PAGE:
chdev -1 <device_name> -a block_size=32k

For more information on using tape devices see the rmt special file.


Flags for the tar command are in two groups, the required and the optional. You must supply at least one required flag to control the tar command.

Table 1. Required Flags
Required Flags Description
-c Creates a new archive and writes the files specified by one or more File parameters to the beginning of the archive.
-r Writes the files specified by one or more File parameters to the end of the archive. This flag is not valid for any tape devices because such devices do not support the addition of information at the end of a tape.
-t Lists the files in the order in which they appear in the archive. Files can be listed more than once.
-u Adds the files specified by one or more File parameters to the end of the archive only if the files are not in the archive already, or if they have been modified since being written to the archive. The -u flag is not valid for any tape devices because such devices do not support the addition of information at the end of a tape.
-U Allows archival and extraction of Extended Attributes. The Extended Attributes include Access control list (ACL) also.
-x Extracts the files specified by one or more File parameters from the archive. If the File parameter refers to a directory, the tar command recursively extracts that directory from the archive. If you do not specify the File parameter, the tar command extracts all of the files from the archive. When an archive contains multiple copies of the same file, the last copy extracted overwrites all previously extracted copies. If the file being extracted does not already exist on the system, the file is created. If you have the proper permissions, the tar command restores all files and directories with the same owner and group IDs as they have on the tape. If you do not have the proper permissions, the files and directories are restored with your owner and group IDs. It is not possible to ask for any occurrence of a file other than the last.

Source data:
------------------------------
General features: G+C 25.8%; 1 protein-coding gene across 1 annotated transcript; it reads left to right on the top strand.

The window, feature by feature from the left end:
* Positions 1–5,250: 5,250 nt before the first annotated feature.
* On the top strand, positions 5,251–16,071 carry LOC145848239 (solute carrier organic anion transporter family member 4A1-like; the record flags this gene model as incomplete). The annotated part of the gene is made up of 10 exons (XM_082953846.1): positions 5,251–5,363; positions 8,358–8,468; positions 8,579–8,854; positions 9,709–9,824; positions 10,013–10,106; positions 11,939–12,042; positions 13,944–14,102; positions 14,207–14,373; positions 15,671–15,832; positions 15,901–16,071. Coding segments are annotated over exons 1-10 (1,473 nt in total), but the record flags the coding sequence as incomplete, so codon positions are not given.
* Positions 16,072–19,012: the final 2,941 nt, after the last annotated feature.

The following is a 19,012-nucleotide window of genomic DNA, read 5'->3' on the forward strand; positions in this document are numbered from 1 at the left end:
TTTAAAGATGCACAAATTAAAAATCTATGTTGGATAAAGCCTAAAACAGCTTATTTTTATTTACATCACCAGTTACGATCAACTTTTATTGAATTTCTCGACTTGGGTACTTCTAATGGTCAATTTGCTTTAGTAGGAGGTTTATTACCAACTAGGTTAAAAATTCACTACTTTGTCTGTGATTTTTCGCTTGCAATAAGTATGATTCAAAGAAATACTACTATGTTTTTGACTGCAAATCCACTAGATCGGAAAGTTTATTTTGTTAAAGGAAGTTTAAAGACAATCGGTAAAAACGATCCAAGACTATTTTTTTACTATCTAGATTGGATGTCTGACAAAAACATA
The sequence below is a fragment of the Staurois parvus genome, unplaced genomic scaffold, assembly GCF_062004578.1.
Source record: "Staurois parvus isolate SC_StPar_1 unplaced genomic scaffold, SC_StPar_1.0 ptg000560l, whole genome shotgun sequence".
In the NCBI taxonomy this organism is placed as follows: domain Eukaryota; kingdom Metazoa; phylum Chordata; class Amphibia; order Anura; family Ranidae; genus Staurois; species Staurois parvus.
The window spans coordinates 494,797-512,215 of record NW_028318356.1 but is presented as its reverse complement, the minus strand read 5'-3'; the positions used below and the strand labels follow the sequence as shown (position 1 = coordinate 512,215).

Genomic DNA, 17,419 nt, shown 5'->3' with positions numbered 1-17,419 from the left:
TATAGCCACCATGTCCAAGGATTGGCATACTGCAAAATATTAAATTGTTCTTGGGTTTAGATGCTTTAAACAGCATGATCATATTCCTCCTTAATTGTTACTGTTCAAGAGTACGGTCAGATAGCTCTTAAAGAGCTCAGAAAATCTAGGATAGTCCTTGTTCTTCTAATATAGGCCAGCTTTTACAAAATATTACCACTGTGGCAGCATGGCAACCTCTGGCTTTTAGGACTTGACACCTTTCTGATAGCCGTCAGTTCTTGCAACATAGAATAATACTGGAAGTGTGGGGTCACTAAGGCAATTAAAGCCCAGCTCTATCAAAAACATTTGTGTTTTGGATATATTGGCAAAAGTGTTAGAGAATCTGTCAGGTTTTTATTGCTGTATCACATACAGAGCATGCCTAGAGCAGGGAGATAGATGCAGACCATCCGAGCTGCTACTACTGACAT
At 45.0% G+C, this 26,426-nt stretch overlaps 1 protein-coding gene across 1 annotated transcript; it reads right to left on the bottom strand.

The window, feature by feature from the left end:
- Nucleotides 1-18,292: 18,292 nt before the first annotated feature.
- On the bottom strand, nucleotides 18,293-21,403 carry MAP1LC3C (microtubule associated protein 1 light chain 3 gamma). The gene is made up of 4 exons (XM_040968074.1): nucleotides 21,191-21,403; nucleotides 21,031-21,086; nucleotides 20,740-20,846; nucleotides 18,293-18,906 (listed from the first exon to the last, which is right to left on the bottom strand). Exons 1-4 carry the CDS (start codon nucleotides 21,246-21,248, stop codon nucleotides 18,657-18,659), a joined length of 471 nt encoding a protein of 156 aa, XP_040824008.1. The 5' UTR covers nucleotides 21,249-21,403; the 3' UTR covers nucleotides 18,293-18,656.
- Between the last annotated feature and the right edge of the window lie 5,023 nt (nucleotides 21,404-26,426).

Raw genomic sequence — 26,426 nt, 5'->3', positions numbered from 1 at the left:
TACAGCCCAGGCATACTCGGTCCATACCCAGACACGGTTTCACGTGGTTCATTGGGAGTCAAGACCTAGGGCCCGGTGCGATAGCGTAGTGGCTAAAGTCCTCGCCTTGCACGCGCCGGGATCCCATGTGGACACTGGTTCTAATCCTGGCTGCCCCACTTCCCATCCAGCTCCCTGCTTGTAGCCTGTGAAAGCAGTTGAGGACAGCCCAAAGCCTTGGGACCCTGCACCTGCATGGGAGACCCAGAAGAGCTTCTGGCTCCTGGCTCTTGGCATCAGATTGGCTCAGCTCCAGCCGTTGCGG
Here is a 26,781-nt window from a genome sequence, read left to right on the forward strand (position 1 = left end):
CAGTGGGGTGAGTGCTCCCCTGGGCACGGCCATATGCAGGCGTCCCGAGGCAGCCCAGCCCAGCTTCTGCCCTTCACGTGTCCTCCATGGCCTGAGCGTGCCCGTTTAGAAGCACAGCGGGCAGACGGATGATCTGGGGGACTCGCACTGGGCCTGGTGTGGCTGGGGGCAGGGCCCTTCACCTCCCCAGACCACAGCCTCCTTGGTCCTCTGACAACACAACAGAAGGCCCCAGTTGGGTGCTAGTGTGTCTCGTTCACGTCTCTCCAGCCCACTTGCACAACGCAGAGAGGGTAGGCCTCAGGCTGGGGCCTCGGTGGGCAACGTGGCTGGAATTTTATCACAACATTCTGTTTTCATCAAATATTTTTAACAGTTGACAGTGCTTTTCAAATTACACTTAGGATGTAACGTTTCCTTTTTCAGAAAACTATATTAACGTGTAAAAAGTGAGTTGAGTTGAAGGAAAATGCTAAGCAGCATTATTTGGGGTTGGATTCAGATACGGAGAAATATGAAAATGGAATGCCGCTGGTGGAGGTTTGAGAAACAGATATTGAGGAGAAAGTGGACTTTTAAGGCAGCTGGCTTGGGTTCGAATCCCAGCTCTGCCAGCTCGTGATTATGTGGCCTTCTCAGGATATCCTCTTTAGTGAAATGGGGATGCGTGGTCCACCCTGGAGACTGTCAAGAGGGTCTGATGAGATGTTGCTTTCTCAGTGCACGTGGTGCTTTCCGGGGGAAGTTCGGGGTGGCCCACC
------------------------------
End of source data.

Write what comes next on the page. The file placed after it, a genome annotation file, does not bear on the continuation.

Table 2. Optional Flags
Optional Flags Description
-B Forces input and output blocking to 20 blocks per record. With this option, the tar command can work across communications channels where blocking may not be maintained.
-b Blocks Specifies the number of 512 bytes blocks per record. Both the default and the maximum is 20, which is appropriate for tape records. Due to the size of interrecord gaps, tapes written with large blocking factors can hold much more data than tapes with only one block per record.

The block size is determined automatically when tapes are read (the -x or -t function flags). When archives are updated with the -u and -r functions, the existing record size is used. The tar command writes archives using the specified value of the Blocks parameter only when creating new archives with the -c flag.

For output to ordinary files with the -f flag, you can save disk space by using a blocking factor that matches the size of disk blocks (for example, the -b4 flag for 2048-byte disk blocks).

-C Directory Causes the tar command to perform a chdir subroutine to the directory specified by the Directory variable. Using the -C flag allows multiple directories that are not related by a close common parent to be archived, using short relative path names. For example, to archive files from the /usr/include and /etc directories, you might use the following command:
tar c -C /usr/include File1 File2 -C /etc File3 File4